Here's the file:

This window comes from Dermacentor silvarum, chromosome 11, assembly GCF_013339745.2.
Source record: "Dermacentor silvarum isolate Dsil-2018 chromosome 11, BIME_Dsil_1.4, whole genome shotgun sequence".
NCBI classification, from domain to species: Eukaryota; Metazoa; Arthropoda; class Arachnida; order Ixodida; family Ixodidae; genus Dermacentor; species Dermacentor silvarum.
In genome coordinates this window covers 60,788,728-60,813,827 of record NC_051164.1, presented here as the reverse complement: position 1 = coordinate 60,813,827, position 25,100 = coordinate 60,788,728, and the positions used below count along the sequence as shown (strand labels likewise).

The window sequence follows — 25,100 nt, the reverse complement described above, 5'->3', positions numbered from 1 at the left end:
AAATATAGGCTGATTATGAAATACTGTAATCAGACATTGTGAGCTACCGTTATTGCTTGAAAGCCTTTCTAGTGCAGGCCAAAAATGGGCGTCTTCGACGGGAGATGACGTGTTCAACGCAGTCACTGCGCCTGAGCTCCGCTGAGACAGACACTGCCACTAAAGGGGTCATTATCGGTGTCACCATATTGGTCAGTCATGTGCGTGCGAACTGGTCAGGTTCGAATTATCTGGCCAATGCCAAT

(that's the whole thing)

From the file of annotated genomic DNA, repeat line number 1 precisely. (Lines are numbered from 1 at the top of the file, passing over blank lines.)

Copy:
This window comes from Dermacentor silvarum, chromosome 11, assembly GCF_013339745.2.